notes

Outlines Are Not All Equal

A short essay is not the same as a long essay. A presentation is different too. So is a dissertation.

That means your preparations need to vary. How you approach each assignment is important.

Outlines are a great way to build an idea of what you want to produce. Here are some brief notes on how your outlines could differ, depending on which type of coursework you are working on.

(photo by anselm23)

Post-It Outline. One way to prepare that essay. (photo by anselm23)

Short essay

Start with bullet points of the major arguments you wish to make. If you have too many ideas, either condense them into themes or brutally remove all but the very best. Your main tasks are a clear focus and awareness of key points.

Be aware of brevity needed in such a short space and plan accordingly. There’s no need to outline with the aim to cover every possible base. Highlight your most important areas with one or two clear examples.

Work from there and continue working concisely and to the point. When you’re getting too detailed, it’s time to scale back.

Long essay

This essay contains more room to explore. Most essays tend to come under the ‘long’ description, so stay focused. It’s easy to ramble and move away from the question under discussion.

An outline allows you to stay on track and on message.

Ensure each bullet point you make is related to addressing the question. At each stage of the outlining, refer back to the question.

For every major argument you wish to tackle, give sub-headings that relate to proof, examples, counter-arguments (and how you’re dealing with them), quotations and references, and key descriptions of topics and themes.

Presentation

You’re dealing with more than text here. You’ve got your voice, use of technology and slides, interacting with an audience, and so on.

In terms of outline, you need to prepare for all these things. That means a sharp eye on admin and peripheral issues. Your initial outline must cover use of equipment, size and layout of room, handouts, software use, Internet availability, and so on. While none of this is about your actual subject, it’s all relevant to the way you’re conducting yourself. Best assess the situation early, rather than five minutes before you’re due on stage!

As for content, think like you should a short essay. Your main aim is usually to highlight major arguments and workings as effectively as possible. Alternatively, you might be discussing an experiment or some findings you’ve made. All these examples require bold points and clear detail.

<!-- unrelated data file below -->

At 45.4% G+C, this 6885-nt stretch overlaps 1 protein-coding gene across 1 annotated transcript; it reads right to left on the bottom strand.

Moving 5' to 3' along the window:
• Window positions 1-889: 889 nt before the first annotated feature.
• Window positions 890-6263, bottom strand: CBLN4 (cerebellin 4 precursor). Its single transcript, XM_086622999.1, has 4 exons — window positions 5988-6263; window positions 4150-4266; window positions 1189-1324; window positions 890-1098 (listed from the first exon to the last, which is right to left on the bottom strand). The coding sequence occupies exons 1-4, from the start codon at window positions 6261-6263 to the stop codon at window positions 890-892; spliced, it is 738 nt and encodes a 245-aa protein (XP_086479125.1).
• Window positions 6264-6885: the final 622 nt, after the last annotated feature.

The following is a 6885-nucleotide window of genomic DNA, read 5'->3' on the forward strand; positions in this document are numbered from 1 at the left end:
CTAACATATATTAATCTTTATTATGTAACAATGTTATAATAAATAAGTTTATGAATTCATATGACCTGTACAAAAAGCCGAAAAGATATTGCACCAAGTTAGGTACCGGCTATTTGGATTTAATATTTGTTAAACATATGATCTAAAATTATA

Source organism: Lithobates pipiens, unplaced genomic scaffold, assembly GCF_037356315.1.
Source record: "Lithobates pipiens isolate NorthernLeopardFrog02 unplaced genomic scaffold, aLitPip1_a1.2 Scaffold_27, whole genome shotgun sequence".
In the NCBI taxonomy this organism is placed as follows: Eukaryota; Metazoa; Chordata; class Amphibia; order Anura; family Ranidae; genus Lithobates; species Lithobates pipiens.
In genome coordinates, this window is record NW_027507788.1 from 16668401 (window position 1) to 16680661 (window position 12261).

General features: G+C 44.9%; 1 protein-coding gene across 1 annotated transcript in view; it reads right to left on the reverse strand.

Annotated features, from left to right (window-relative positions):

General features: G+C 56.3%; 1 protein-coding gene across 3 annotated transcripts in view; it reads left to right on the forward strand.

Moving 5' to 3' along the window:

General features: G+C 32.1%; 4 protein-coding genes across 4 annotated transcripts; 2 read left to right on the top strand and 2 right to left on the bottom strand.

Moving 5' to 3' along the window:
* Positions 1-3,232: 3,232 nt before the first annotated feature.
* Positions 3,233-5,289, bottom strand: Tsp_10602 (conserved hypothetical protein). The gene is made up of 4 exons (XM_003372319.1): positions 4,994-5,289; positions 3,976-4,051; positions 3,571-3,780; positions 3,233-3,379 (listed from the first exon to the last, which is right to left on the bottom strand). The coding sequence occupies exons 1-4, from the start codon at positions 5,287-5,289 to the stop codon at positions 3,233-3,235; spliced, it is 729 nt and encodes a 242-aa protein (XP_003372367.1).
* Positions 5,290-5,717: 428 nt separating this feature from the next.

If you need a vague outline to play with, pick a start, middle and ending. In other words, introduce, elaborate (tell stories), and conclude. You may also like to quote something in keeping with your presentation at the beginning in order to set the scene.

Dissertation

Assuming you have agreed a dissertation topic, the most important initial outline is the structure. In what order will you present the themes and arguments? Work out the flow of the dissertation before anything else. Each part should follow on from what has come beforehand.

Spend considerable time outlining for your dissertation. It’s worthy of a post in itself, because a dissertation outline is far more detailed than that of a single essay.

Thankfully, in finding a topic, you should have developed some form of basic outline as part of the process.

Practical work & experiments

First off, develop a plan of action and a rough order of play. What needs doing, how should you prepare, and why are you doing this?

Next, explain what comes afterwards and what you’re going to do with your results and outcomes. If you are being assessed for a written element of this work, make another outline plan for that subsequent assignment.

Seminars & weekly reading

Advance outlines work for some students. Think of it like a timetable without rigid times. The timetabling aspect can come later. What matters in your outline is getting to grips with what you want to know at the end of your week, the books and papers you have earmarked, the questions you want to cover before, during and after seminar sessions, and any problems you may encounter.

You may have a better way to prepare for your regular work. If so, great. If not, see if an outline helps get you closer to the work at hand.

For some, a list is enough. For others, a strict timetable is required. Whatever the case, you can outline anything, so give it a go no matter how small your project is.

Are you a keen outliner? Share your outlining tips in the comments below.

Accept What You Don’t Know As Quickly As Possible

James Moos, a Computer Forensics student at the University of Glamorgan, has a simple and effective tip for when you’re making notes in lectures:

“If there’s a word or phrase you don’t understand in the lecture, write it down and look it up when you get home, and add it to your notes. It reduces that panicky feeling of not understanding anything!”

Yup. It’s that simple.

Not everything is obvious straight away (photo by Doug88888)

Not everything is obvious straight away (photo by Doug88888)

When you hear a word or a concept that makes no sense, you can do one of two things:

  1. You stop what you’re doing and feel confused. In the end, you miss more of the lecture;
    OR
  2. You happily note down what you don’t understand to look up later at your own convenience.

Eliminate the panic and stay focused. Do number 2!

The next time you don’t get something, acknowledge it and deal with it later. It’s the best way to stop your mind from wandering and to keep your confidence intact.

EduLinks – 09 September 2011